Item description: A. G. Magrath was the confederate governor of South Carolina during the Civil War. This letter reports back on relief efforts sent to Columbia after it was burned and remarks on both the condition of the town and its people, as well as the success of the relief. It also notes difficulties encountered en route to the city that might hinder future aid attempts.
March 5th, 1865
To his Excellency,
My dear Sir,
The numbers of the Committee sent down here for the purpose of receiving & distributing Provisions bought from the Up Country to the suffering inhabitants of this City – take this the first opportunity of reporting the difficulties of the road were only exceeded by the harassed feeling of a sympathizing Rebel for the utterly ruined Inhabitants along the East twenty miles of our journey. The building after they were rifled were nearly all burnt & the Provisions & stock destroyed. We were obliged to leave our vehicle & horses on the other side of the River for want of a Flat and taking a chance we walked thence to town.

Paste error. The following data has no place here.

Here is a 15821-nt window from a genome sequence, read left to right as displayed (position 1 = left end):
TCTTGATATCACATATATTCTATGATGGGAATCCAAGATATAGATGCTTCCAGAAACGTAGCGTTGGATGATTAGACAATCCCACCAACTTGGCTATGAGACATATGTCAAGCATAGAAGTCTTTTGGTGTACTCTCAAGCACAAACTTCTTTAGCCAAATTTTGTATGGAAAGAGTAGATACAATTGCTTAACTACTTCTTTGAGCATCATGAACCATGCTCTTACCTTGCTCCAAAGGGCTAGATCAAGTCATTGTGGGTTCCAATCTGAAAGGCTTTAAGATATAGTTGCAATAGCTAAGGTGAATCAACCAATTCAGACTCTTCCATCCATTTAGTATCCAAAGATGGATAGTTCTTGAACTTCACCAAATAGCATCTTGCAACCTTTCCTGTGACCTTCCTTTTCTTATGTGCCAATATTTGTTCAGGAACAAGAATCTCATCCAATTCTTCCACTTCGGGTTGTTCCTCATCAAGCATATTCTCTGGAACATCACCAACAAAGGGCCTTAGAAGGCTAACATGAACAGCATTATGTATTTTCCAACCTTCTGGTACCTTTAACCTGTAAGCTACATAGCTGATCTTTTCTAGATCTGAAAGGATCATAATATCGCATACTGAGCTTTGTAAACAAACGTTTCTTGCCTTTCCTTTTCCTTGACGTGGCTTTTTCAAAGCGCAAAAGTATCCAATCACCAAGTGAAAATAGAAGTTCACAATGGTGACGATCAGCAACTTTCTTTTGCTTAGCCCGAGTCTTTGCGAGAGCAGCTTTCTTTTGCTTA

This is the condition of things after more than two weeks and there is as yet no proper efforts made to furnish a proper crossing for even Man or horse.
The Authorities of the Town & the people appear to be recovering from the Lethargy produced by the tremendous shock and are beginning to show some more life & energy than has been evidently existed heretofore.
We have seen the Mayor & arranged matters somewhat (although it is Sunday, the subject of admitting of no delay) and tomorrow we will go to work & I hope in a day or two I’ll be able to report progress worthy of the Business entrusted to the charge of
Very Respectfully Yrs,